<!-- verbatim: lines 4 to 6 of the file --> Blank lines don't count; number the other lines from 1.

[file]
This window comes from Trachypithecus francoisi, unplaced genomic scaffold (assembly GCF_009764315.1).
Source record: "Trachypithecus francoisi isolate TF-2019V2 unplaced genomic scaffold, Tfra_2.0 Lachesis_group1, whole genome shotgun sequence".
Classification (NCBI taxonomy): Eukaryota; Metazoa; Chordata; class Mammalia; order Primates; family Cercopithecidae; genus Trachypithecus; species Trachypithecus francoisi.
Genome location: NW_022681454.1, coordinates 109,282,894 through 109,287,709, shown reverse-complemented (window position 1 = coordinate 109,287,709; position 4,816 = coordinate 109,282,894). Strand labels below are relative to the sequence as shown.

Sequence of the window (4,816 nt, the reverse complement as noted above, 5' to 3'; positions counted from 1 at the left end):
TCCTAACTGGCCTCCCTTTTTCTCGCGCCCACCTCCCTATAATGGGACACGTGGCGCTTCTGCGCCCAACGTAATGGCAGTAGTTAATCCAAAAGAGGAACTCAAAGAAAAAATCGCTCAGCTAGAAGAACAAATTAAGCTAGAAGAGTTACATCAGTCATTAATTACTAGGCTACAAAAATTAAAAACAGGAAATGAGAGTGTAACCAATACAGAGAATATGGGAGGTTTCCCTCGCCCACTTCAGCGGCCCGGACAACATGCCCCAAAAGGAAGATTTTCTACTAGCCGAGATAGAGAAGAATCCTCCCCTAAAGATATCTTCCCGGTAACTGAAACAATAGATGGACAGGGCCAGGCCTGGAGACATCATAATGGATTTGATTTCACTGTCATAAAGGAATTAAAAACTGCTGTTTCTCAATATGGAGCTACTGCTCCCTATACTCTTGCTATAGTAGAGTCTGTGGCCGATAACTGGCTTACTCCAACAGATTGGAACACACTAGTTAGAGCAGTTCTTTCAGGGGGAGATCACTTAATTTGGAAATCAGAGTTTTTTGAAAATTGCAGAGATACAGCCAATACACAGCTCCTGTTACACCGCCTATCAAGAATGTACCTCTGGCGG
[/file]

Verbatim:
Genome location: NW_022681454.1, coordinates 109,282,894 through 109,287,709, shown reverse-complemented (window position 1 = coordinate 109,287,709; position 4,816 = coordinate 109,282,894). Strand labels below are relative to the sequence as shown.

Sequence of the window (4,816 nt, the reverse complement as noted above, 5' to 3'; positions counted from 1 at the left end):
TCCTAACTGGCCTCCCTTTTTCTCGCGCCCACCTCCCTATAATGGGACACGTGGCGCTTCTGCGCCCAACGTAATGGCAGTAGTTAATCCAAAAGAGGAACTCAAAGAAAAAATCGCTCAGCTAGAAGAACAAATTAAGCTAGAAGAGTTACATCAGTCATTAATTACTAGGCTACAAAAATTAAAAACAGGAAATGAGAGTGTAACCAATACAGAGAATATGGGAGGTTTCCCTCGCCCACTTCAGCGGCCCGGACAACATGCCCCAAAAGGAAGATTTTCTACTAGCCGAGATAGAGAAGAATCCTCCCCTAAAGATATCTTCCCGGTAACTGAAACAATAGATGGACAGGGCCAGGCCTGGAGACATCATAATGGATTTGATTTCACTGTCATAAAGGAATTAAAAACTGCTGTTTCTCAATATGGAGCTACTGCTCCCTATACTCTTGCTATAGTAGAGTCTGTGGCCGATAACTGGCTTACTCCAACAGATTGGAACACACTAGTTAGAGCAGTTCTTTCAGGGGGAGATCACTTAATTTGGAAATCAGAGTTTTTTGAAAATTGCAGAGATACAGCCAATACACAGCTCCTGTTACACCGCCTATCAAGAATGTACCTCTGGCGG